When you start that illusive search for an agent, and doing all your research, there’s one things a lot of agents agree on. Voice will sell them on something that they might normally not have been interested in. Voice can grab their attention right from the query – and a novel with voice that resonates with them will hold that attention.
A lot of people have written about voice, and I think it’s one of those topics that you can’t really talk about enough. For every author that talks about voice, you’re going to see a slightly different perspective on how they interpret it. It’s more than just the way the character speaks in your story, and it’s more than just the language that you use. It’s a combination of the two of those things, but also the perspective of the character that’s telling the story, their authenticity, and the life in them.
If you can make someone forget, in the first five pages of your manuscript, that they’re reading about a fictional character? That’s voice. If you can make them relate to you emotionally in some manner, in the way you talk in your novel? That’s voice too. It’s something that reaches out from the pages of your work, and grabs the reader by the throat.
I’ve heard voice is one of the most difficult things to master, though. “You can teach the rest, but you can’t teach voice.” Maybe it’s not a skill you can learn, but I do think that anyone can uncover it. Think about it like you’re an archaeologist. You dig and dig, and you find yourself a neat little artifact. But you don’t want to put too much pressure on it, and possibly break it. So you slowly brush away at it, chipping away at all the stuff that’s blocking your view of the nifty little artifact, without damaging the item underneath. I think voice is kindof like that.
When I get stuck while I’m writing, it’s usually because I realize there’s a problem with one of the characters. I’m not ‘getting it’ where they’re concerned. One of the ways I try to work around that is free writing. I’ll just open a new window and start writing for ten or fifteen minutes. Sometimes, it turns into a two way conversation between the character and I. Other times, it’ll be a journal entry, or just free association. There are times when I knowingly try to journal for the characters, and others where I just start writing. It’s all about how you’re feeling at that particular moment. And some ways are going to work better for you than others.
If I really get stuck, I play around with scenes that I’ve already written, and try writing them from the ‘stuck’ character’s perspective. It lets me into their head a little more, and gets me in tune with the character.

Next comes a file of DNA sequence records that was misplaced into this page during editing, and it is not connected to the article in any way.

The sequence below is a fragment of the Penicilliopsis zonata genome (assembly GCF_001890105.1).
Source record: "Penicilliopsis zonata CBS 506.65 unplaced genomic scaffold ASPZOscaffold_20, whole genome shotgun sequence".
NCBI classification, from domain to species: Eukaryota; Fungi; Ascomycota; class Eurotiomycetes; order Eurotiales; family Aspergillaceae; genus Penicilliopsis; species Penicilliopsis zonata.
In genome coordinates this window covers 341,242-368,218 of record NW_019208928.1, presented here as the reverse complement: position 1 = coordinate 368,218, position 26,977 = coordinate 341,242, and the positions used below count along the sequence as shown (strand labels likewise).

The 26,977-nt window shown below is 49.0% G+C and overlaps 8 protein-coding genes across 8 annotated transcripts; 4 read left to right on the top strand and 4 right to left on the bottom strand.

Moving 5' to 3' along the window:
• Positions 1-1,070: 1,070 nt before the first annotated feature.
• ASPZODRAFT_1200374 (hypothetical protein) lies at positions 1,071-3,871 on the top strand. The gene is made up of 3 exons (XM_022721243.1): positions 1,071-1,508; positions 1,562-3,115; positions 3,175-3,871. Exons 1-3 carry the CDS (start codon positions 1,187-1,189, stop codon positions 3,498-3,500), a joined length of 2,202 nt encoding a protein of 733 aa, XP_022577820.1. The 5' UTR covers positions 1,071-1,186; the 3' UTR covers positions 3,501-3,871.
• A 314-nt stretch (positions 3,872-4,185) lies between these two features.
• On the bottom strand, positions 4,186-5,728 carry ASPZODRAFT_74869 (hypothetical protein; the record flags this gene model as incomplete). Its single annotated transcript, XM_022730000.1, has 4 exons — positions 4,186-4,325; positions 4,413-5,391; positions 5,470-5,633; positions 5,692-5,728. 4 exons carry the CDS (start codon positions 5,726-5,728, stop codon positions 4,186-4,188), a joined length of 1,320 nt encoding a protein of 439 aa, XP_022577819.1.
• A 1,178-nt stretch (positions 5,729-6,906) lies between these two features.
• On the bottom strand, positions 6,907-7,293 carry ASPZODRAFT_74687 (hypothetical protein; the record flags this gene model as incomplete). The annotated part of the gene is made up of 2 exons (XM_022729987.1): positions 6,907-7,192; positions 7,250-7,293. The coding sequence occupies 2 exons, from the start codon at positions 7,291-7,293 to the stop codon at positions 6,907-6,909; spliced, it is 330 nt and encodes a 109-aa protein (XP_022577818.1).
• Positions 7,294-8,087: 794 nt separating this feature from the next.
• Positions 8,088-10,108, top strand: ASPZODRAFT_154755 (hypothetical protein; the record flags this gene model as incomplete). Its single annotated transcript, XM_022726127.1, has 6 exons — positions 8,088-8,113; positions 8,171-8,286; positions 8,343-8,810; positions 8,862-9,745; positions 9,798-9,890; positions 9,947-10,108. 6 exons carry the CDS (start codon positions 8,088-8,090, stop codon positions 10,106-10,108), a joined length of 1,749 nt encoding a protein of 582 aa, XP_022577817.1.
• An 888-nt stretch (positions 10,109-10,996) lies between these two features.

And I think a lot of voice is like that. It’s about tuning in. Sometimes, you’ve just got the frequency off a little bit – if you jiggle the knob, you’re going to get that clear crystal picture.
Other things you can do is try filling out internet memes for your characters. Figure out what kinds of music they like, what they do in their spare time. What character in the Breakfast Club would they resonate most with? There’s a hundred little exercises that you can use to get in touch with your characters. And when you do that, and you’ve ‘got’ the character, let them tell the story in their own way. It doesn’t matter if it’s in first or third person. Just let them give their perspective. Even if you’re writing from outside of the character’s head, their actions and demeanor colors the world around them, and touches the reader.
Once upon a time, during a WIP I abandoned a long time ago, I created my own version of a ‘character interview sheet.’ It had any vital statistics I needed to know at the top, and then I broke the main facets I saw coming out in the story into different categories. Skills – what are they good at? Where do their talents lie? Personality – One word descriptors, never more than 10, that touched on the basis of their psyche. Flaws – what holds them back? How do those things break them down? And Quirks – anything that doesn’t fit anywhere else.
In my own experience, one of the lines I had in Witch Eyes and then totally forgot was this tiny little paragraph – maybe two sentences long – about Braden in the shower. Just the idea of how hard it has to be to take a shower with sunglasses on. I didn’t even think twice about it, honestly – until someone pointed it out to me when they were reading it over. How that honest little tidbit into Braden’s life grabbed them and really made them think about what Braden’s life must be like.
That’s what you’re trying to do, when you’re trying to capture your voice. As the author, your perspectives are going to shape the worlds you create. I think that’s what instructors mean when they tell you to write what you know. Write it from your perspective, but don’t get bogged down by that. Write what you know, but let the characters tell their story. Let those little tidbits of their lives help bring them out and bring them alive.